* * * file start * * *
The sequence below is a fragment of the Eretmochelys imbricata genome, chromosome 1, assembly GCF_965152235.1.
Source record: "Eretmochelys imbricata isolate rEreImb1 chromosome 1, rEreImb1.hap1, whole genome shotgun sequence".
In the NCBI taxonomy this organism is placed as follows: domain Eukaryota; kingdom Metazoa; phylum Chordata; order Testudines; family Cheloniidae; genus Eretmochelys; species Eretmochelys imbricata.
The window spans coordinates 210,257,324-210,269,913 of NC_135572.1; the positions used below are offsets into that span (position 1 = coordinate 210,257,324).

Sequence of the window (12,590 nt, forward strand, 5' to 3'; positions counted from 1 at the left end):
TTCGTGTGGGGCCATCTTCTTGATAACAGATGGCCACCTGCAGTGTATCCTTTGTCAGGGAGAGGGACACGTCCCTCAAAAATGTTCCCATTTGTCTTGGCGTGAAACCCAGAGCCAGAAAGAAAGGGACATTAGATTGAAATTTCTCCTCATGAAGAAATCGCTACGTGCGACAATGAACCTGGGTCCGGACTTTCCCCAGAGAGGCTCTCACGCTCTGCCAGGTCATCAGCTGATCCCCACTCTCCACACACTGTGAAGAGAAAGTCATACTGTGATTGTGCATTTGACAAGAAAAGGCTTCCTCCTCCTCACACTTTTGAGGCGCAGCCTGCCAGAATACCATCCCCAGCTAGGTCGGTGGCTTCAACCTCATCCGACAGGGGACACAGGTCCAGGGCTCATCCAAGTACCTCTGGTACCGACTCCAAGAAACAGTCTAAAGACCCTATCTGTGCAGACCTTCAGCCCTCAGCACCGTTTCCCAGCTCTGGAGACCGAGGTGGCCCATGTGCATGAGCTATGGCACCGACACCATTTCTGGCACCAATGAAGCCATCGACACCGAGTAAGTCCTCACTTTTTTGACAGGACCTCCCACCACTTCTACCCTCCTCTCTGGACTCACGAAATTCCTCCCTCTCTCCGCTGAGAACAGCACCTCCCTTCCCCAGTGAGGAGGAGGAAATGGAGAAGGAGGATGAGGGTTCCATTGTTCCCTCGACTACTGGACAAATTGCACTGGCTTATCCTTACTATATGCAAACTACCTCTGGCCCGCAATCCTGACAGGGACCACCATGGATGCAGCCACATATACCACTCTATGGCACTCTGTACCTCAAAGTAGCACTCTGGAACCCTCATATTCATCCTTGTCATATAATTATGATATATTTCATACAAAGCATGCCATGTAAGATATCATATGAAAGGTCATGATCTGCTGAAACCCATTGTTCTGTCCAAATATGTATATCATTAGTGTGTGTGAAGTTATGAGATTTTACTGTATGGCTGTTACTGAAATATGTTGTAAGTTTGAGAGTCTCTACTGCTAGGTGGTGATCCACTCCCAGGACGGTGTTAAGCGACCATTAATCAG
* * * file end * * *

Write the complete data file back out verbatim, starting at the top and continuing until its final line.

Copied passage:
The sequence below is a fragment of the Eretmochelys imbricata genome, chromosome 1, assembly GCF_965152235.1.
Source record: "Eretmochelys imbricata isolate rEreImb1 chromosome 1, rEreImb1.hap1, whole genome shotgun sequence".
In the NCBI taxonomy this organism is placed as follows: domain Eukaryota; kingdom Metazoa; phylum Chordata; order Testudines; family Cheloniidae; genus Eretmochelys; species Eretmochelys imbricata.
The window spans coordinates 210,257,324-210,269,913 of NC_135572.1; the positions used below are offsets into that span (position 1 = coordinate 210,257,324).

Sequence of the window (12,590 nt, forward strand, 5' to 3'; positions counted from 1 at the left end):
TTCGTGTGGGGCCATCTTCTTGATAACAGATGGCCACCTGCAGTGTATCCTTTGTCAGGGAGAGGGACACGTCCCTCAAAAATGTTCCCATTTGTCTTGGCGTGAAACCCAGAGCCAGAAAGAAAGGGACATTAGATTGAAATTTCTCCTCATGAAGAAATCGCTACGTGCGACAATGAACCTGGGTCCGGACTTTCCCCAGAGAGGCTCTCACGCTCTGCCAGGTCATCAGCTGATCCCCACTCTCCACACACTGTGAAGAGAAAGTCATACTGTGATTGTGCATTTGACAAGAAAAGGCTTCCTCCTCCTCACACTTTTGAGGCGCAGCCTGCCAGAATACCATCCCCAGCTAGGTCGGTGGCTTCAACCTCATCCGACAGGGGACACAGGTCCAGGGCTCATCCAAGTACCTCTGGTACCGACTCCAAGAAACAGTCTAAAGACCCTATCTGTGCAGACCTTCAGCCCTCAGCACCGTTTCCCAGCTCTGGAGACCGAGGTGGCCCATGTGCATGAGCTATGGCACCGACACCATTTCTGGCACCAATGAAGCCATCGACACCGAGTAAGTCCTCACTTTTTTGACAGGACCTCCCACCACTTCTACCCTCCTCTCTGGACTCACGAAATTCCTCCCTCTCTCCGCTGAGAACAGCACCTCCCTTCCCCAGTGAGGAGGAGGAAATGGAGAAGGAGGATGAGGGTTCCATTGTTCCCTCGACTACTGGACAAATTGCACTGGCTTATCCTTACTATATGCAAACTACCTCTGGCCCGCAATCCTGACAGGGACCACCATGGATGCAGCCACATATACCACTCTATGGCACTCTGTACCTCAAAGTAGCACTCTGGAACCCTCATATTCATCCTTGTCATATAATTATGATATATTTCATACAAAGCATGCCATGTAAGATATCATATGAAAGGTCATGATCTGCTGAAACCCATTGTTCTGTCCAAATATGTATATCATTAGTGTGTGTGAAGTTATGAGATTTTACTGTATGGCTGTTACTGAAATATGTTGTAAGTTTGAGAGTCTCTACTGCTAGGTGGTGATCCACTCCCAGGACGGTGTTAAGCGACCATTAATCAG